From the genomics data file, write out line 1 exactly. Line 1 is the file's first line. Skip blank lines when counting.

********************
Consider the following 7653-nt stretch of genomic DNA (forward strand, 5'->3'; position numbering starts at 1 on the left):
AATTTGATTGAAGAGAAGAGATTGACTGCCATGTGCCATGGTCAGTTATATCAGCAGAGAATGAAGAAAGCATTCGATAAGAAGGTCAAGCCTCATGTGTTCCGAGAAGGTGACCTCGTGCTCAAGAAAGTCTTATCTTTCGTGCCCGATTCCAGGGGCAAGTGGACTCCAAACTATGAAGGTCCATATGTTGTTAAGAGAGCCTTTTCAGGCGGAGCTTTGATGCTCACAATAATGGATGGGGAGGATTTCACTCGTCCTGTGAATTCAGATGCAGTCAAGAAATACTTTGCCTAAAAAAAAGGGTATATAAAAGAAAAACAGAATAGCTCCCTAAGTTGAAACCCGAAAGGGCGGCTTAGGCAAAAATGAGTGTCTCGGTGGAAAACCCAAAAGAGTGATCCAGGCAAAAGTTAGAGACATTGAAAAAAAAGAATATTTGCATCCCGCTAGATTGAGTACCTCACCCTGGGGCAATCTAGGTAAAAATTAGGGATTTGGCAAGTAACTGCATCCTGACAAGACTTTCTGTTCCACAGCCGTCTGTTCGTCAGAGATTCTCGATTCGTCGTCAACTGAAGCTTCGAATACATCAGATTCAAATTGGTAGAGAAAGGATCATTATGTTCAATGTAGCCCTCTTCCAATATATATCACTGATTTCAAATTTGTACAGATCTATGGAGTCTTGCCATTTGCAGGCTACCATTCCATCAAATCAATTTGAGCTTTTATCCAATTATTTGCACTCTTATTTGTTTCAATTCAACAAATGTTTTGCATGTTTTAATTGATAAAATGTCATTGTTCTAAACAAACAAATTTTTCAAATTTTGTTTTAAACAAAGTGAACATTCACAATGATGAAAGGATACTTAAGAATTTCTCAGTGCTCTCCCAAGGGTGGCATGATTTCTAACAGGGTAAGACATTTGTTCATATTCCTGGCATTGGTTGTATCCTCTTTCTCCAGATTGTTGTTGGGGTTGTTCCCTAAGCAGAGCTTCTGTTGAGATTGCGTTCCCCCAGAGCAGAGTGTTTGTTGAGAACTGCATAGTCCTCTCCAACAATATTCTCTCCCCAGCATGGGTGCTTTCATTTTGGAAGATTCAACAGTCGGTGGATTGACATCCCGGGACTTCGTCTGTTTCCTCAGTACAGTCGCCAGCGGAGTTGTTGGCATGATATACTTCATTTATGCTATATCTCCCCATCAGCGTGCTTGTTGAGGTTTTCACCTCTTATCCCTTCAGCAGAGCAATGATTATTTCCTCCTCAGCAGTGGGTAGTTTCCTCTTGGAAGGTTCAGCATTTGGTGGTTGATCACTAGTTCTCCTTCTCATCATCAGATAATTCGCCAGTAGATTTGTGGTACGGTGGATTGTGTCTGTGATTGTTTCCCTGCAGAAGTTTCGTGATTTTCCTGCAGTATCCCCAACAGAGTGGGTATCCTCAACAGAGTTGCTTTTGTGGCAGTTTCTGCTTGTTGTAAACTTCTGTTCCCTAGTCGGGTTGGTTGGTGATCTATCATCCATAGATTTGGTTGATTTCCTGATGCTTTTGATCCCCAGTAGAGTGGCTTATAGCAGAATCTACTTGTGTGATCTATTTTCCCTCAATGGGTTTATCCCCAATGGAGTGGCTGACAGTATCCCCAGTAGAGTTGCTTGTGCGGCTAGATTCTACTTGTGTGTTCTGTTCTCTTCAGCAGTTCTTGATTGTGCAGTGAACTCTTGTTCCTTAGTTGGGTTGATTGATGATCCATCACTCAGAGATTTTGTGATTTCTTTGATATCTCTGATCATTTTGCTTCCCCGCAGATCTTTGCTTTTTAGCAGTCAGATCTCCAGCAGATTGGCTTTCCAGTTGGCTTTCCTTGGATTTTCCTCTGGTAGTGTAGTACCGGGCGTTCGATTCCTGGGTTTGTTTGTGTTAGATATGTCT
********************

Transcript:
Consider the following 7653-nt stretch of genomic DNA (forward strand, 5'->3'; position numbering starts at 1 on the left):